The European Commission has approved today the Austrian Operational Programme to use the new Fund for European Aid to the Most Deprived (FEAD). Austria will receive €18,03 million euros in current prices in the period 2014-2020 to provide basic material assistance to those most in need in the country (complemented with €3,18 million from national resources).
Commissioner for Employment, Social Affairs, Skills and Mobility, Marianne Thyssen, commented: "I warmly welcome the FEAD programme for Austria. Improving access to quality education is one of the best ways to overcome socio-economic disadvantage and to improve the life chances of citizens. The Austrian programme will make a real difference to the lives of children and their families at need."
In Austria, the FEAD will address the material deprivation of those with difficulties to buy school materials at the beginning of the school year. Families depending on social assistance with children at primary and secondary school level will receive basic educational materials (e.g. school bag, stationery, painting material, etc.), according to their age and school type. Accompanying measures will provide beneficiaries with relevant information to improve their social inclusion and tailored advice and orientation activities.
Stakeholders, such as the National Poverty Platform, were largely involved during the preparation of the operational programme and will also be involved during its implementation.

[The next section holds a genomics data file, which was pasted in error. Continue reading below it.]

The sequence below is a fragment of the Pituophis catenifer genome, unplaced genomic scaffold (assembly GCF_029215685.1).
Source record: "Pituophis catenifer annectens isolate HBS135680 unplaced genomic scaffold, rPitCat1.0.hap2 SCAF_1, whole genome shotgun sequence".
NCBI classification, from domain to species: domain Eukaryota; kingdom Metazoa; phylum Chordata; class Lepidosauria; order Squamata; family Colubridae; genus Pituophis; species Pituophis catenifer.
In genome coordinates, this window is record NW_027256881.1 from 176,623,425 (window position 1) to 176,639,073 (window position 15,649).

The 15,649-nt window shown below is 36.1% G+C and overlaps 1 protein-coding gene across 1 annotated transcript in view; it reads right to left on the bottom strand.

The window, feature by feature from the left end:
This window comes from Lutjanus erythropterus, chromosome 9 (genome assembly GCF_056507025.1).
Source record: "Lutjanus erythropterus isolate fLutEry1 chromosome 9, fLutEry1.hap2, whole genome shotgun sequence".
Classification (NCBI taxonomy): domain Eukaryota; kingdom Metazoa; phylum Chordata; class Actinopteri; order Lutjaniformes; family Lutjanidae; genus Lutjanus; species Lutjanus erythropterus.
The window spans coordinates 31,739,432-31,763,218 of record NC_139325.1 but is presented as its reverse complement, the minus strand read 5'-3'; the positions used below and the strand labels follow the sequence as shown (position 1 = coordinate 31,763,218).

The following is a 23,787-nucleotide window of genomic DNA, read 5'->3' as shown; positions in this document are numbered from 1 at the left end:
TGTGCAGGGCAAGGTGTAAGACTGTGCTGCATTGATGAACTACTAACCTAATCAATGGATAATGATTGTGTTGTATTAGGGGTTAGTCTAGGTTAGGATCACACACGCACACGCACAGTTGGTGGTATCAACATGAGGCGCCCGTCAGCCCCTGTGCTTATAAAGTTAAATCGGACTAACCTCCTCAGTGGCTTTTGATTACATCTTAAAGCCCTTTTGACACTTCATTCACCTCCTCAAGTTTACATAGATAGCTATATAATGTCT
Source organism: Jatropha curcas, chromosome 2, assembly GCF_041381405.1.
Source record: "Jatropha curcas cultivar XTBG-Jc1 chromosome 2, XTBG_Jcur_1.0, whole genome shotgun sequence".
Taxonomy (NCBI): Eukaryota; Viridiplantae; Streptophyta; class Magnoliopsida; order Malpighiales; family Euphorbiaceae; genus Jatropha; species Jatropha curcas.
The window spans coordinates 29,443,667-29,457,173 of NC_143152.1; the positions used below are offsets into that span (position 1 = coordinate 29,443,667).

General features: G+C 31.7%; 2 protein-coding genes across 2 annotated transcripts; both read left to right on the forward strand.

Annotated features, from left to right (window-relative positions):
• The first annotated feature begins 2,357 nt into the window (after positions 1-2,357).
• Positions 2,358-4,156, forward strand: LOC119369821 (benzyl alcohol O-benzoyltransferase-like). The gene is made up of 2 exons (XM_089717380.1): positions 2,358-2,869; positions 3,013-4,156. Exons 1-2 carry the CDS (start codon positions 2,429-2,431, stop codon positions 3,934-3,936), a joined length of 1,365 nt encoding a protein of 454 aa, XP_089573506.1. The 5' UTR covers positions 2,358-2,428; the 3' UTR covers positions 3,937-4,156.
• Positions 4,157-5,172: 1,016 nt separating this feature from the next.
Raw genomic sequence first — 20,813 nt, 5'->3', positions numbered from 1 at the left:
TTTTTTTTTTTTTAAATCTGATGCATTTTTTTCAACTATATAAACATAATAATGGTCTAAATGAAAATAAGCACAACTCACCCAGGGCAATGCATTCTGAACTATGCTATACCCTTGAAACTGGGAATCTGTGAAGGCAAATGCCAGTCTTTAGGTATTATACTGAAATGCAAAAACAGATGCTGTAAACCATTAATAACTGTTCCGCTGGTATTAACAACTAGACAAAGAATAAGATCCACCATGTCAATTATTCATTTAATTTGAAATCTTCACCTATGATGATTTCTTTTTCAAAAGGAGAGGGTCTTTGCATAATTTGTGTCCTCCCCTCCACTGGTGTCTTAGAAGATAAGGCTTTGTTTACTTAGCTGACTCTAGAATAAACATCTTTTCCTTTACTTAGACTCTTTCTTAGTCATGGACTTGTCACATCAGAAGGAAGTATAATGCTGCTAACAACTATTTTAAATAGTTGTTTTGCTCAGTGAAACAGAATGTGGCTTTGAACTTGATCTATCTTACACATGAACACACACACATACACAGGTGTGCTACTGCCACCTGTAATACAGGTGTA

Launched in January 2014, the Fund for European Aid to the Most Deprived (FEAD) is a potent symbol of European solidarity. Its main aim is to break the vicious circle of poverty and deprivation, by providing non-financial assistance to some of the EU’s most vulnerable citizens. The FEAD is worth €3.8 billion in real terms in the 2014 to 2020 period.
The Fund will help to strengthen social cohesion by alleviating the worst forms of poverty. It will also contribute to meeting the EUROPE 2020 target of reducing the number of people in or at risk of poverty and social exclusion by at least 20 million by 2020.
The FEAD will support all 28 Member States' actions to provide a broad range of non-financial assistance to most deprived people – be they individuals, families, households or groups of such persons. This assistance can include food, clothing and other essential goods for personal use such as shoes, soap and shampoo. It can also be used for actions that encourage social integration.
Each Member State will define the target group of ‘most deprived persons’ in its national operational programme. Member States can then choose which type of assistance they wish to provide (food or basic goods or a combination of both), and their preferred model for procuring and distributing the food and goods, according to their own situation and preferences
The EU's Food Distribution programme for the Most Deprived People (MDP) was from 1987 an important source of provisions for organisations working in direct contact with the least fortunate people providing them with food. It was created to make good use of the then agricultural surpluses. With the expected depletion of intervention stocks and their high unpredictability over the period 2011-2020, as a consequence of successive reforms of the Common Agricultural Policy, the MDP was discontinued at the end of 2013, being since then replaced by the FEAD.
For more information
- Frequently asked questions on FEAD: MEMO/14/170
- FEAD Regulation (EU 223/2014)
- Austrian Ministry of Labour and Social Affairs
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